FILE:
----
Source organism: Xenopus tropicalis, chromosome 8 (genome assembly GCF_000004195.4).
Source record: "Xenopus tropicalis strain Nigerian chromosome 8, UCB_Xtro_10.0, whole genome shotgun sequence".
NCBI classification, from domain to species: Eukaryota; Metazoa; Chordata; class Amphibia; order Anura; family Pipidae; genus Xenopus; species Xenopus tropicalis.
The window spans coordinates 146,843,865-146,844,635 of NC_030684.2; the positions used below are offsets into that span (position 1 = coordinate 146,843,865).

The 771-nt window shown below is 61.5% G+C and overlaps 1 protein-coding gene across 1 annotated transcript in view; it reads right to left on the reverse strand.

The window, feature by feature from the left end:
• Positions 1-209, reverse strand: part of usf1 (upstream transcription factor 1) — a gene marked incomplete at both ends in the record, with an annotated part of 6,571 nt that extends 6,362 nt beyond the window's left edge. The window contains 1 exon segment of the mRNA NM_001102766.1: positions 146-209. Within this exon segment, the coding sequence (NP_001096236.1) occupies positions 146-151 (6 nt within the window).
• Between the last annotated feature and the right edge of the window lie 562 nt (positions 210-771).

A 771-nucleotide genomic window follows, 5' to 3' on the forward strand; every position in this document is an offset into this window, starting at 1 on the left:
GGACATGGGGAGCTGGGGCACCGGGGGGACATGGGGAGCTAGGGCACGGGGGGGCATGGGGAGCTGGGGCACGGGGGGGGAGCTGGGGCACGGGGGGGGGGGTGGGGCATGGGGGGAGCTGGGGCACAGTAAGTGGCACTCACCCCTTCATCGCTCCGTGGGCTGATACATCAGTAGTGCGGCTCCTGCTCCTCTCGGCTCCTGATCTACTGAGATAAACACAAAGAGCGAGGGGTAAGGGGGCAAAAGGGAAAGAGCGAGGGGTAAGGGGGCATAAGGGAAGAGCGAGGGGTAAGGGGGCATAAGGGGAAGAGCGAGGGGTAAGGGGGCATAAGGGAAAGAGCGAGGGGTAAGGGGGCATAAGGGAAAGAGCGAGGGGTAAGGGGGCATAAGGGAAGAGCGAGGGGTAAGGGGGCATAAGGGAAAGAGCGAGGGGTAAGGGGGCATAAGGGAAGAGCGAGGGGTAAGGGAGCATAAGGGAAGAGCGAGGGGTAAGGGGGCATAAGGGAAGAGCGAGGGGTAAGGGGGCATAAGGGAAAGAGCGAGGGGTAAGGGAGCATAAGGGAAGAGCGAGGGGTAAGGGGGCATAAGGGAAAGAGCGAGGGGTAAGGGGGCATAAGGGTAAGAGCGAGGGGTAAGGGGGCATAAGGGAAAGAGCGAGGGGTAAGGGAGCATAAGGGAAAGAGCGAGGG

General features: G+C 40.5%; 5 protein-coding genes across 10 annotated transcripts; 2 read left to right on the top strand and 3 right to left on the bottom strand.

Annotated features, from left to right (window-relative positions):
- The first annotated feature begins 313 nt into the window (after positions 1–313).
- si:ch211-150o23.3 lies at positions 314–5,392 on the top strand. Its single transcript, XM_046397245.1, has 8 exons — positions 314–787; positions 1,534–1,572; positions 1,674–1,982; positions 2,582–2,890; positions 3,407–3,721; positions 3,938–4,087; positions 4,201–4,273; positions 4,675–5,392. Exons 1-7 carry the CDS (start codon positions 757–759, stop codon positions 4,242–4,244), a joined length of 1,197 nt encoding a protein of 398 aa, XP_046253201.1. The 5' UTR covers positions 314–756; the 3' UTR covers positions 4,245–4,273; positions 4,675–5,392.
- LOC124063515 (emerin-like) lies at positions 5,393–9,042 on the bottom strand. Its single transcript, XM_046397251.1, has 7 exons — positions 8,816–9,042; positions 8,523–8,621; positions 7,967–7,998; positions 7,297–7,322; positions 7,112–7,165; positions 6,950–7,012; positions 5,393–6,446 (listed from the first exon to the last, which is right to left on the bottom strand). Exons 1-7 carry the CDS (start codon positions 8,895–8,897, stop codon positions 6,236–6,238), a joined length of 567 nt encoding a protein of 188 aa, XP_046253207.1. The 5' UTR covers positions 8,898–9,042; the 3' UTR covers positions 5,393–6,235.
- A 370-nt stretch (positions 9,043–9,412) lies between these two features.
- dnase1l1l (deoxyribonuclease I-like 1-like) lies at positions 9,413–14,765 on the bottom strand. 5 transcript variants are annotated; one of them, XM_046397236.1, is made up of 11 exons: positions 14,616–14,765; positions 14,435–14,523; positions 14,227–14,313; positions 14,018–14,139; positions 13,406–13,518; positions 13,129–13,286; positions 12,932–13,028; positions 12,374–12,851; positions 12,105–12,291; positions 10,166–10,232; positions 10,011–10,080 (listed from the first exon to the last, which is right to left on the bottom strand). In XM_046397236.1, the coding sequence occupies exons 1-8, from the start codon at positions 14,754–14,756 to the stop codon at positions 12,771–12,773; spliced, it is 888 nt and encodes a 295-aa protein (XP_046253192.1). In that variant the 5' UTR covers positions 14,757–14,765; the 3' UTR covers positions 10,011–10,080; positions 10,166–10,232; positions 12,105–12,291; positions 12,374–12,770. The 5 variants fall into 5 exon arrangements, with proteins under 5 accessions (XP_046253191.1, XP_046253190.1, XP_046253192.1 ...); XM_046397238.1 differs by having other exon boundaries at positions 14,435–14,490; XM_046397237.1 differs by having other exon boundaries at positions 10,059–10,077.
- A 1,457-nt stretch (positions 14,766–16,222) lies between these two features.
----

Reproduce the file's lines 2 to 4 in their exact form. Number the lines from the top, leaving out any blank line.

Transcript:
Source record: "Xenopus tropicalis strain Nigerian chromosome 8, UCB_Xtro_10.0, whole genome shotgun sequence".
NCBI classification, from domain to species: Eukaryota; Metazoa; Chordata; class Amphibia; order Anura; family Pipidae; genus Xenopus; species Xenopus tropicalis.
The window spans coordinates 146,843,865-146,844,635 of NC_030684.2; the positions used below are offsets into that span (position 1 = coordinate 146,843,865).